Jesus said, “I have come that you may have life—and have it abundantly.” As Christians living in this land of abundance, we have been tempted to envision the abundant life that Jesus promised us as a life of more—more money, more things, more power, more fun, more adventure, more, more, more. We have had a difficult struggle altering this perspective of the abundant life even when we have seen the empty, purposeless lives of many of the rich and famous.         

Slowly the idea of “balance” is beginning to replace the focus on “more” as a key element in the abundant life. Today we seek balance in our relationships; balance between family, friends, and work, balance between self and others, and between getting and giving.          Our job—what we do for a living—is an important part of our lives. If we are going to live balanced and abundant lives, then it is necessary for us to achieve and maintain balance in our jobs and professions. This is not an easy task. Often the words of that country music ode to the workingman in the 80's  “Take This Job and Shove It,” are in the back of our mind and the tip of our tongue. Thankfully, there are better alternatives for achieving balance in our work than simply to shove our jobs.         

Those of us who grew up attending Sunday School can remember frequently hearing the story of Zacchaeus—the little man who climbed a tree to see Jesus. A few of us may have even learned a song about Zacchaeus. Zacchaeus is a frequent sermon subject, so even if we skipped the Sunday School experience, his story is probably not new to us.         

Zacchaeus’ short stature is not the most notable element in this story. Zacchaeus was a chief tax collector. He was a rich and powerful man. He lived a lifestyle that many people admired, and of which they were envious. Though on the surface Zacchaeus appeared to have it “made,” he obviously sensed that something was missing in his life. Driven by his emptiness—his lack of balance—he pushed his way through the crowd and climbed a tree (certainly something very degrading for a man of his position) in order to see Jesus.         

Zacchaeus isn’t the only one dissatisfied with his job. Surveys indicate that more and more people are becoming dissatisfied with what they are doing. In 1995, 58% stated that they were satisfied. Today, somewhat  less than 50% experience any level of satisfaction.   Over half the people in North America are merely enduring their jobs.  How sad!         

Perhaps the movement of the Holy Spirit in our lives may be the cause our job dissatisfaction. God’s Spirit makes us uncomfortable so that he can move us from point A to point B. If it isn’t the Holy Spirit, then the dissatisfaction that we feel may be cause by imbalance in our work. Changing jobs will not eliminate the imbalance and discomfort. Deeper changes need to be made.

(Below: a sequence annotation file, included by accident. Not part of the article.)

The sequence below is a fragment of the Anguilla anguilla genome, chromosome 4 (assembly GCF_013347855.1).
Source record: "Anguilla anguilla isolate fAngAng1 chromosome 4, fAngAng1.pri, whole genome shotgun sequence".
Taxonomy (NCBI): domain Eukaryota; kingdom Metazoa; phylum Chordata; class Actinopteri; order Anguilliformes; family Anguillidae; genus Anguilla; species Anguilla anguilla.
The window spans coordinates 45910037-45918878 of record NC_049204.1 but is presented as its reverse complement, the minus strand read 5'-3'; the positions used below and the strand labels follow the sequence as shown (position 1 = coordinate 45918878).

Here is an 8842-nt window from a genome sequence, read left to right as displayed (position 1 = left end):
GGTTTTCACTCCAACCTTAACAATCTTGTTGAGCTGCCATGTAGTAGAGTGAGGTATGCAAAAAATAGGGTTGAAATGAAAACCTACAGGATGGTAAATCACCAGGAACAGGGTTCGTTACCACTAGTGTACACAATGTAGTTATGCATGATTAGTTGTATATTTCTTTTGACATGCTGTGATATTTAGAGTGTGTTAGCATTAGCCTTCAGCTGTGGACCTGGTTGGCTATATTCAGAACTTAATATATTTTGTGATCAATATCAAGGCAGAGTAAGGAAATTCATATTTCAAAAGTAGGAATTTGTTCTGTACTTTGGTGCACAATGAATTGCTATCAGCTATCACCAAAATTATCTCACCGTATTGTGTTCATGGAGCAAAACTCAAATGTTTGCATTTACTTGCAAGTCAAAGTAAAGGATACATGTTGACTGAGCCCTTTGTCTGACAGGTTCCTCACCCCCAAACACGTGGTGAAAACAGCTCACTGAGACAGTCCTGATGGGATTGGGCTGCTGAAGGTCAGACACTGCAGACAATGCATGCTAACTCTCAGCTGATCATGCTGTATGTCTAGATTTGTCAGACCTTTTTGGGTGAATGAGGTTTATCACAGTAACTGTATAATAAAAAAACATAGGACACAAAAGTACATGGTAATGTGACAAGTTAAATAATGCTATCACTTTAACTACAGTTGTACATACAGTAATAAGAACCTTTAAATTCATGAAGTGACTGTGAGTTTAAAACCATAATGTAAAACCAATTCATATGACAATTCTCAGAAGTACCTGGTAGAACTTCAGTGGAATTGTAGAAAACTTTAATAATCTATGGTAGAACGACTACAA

If the truth were known, Zacchaeus was a self-centered man. He sought riches and power for himself. He thought that the purpose in life was to accumulate as much as possible and enjoy the greatest comfort and pleasure imaginable. Zacchaeus was willing to pay a high price to achieve his personal goals. He had to become a servant of the state; to betray his people and pledge his allegiance to Rome.   Zacchaeus had to become comfortable accumulating his wealth from the poverty of others.  Family and friends fell by the wayside, and Zacchaeus became a lonely man.         

We understand the temptation that Zacchaeus fell in to. We know how easy it is to see our job only as a way to make ends meet—provide us enough money for food, clothing, and some fun on the weekend. Some of us view our jobs as simply a means to an end. We’re intent on climbing the ladder so that we can have the money, power, and recognition that we crave—and our present position is a way to climb that ladder.         

Zacchaeus’ life and job were transformed when he encountered Jesus. Jesus saw Zacchaeus sitting in the tree and called to him to come down and prepare a meal for him. Zacchaeus was overwhelmed by Jesus’ love and acceptance. He suddenly realized not only the full extent of the emptiness of his life, but also how wrong his personal goals were. He changed in an instant.  Just like that!  During the meal, Zacchaeus got up and announced that he would give half of his wealth to the poor and make restitution to anyone whom he had cheated.          Zacchaeus discovered one of the central principles of achieving and maintaining balance in his work. He altered the focus of his work from himself to others. He understood that he could use his time and talents to serve others and impact their lives. He turned the tables becoming a giver rather than a taker, and a server rather than one who is served. The change that occurred in Zacchaeus’ life was so notable that it made the pages of the Bible!         

As far as we know, Zacchaeus did not change jobs.  He continued to be a chief tax collector, but he went about his job differently and with an altered purpose. Zacchaeus understood that he didn’t have to change what he did, but rather he could “bloom where he was planted.”          An essential understanding of God’s movement in our lives is that God has given us the gifts and talents that we have, placed us in the situation that we are in, at this specific time, for a unique ministry.  God calls each and every one of us to a ministry that only we can fulfill.  Each and every one of us is vital to proclaiming the gospel of Jesus Christ and expanding the Kingdom of God.         

Thanks be to God!  Amen.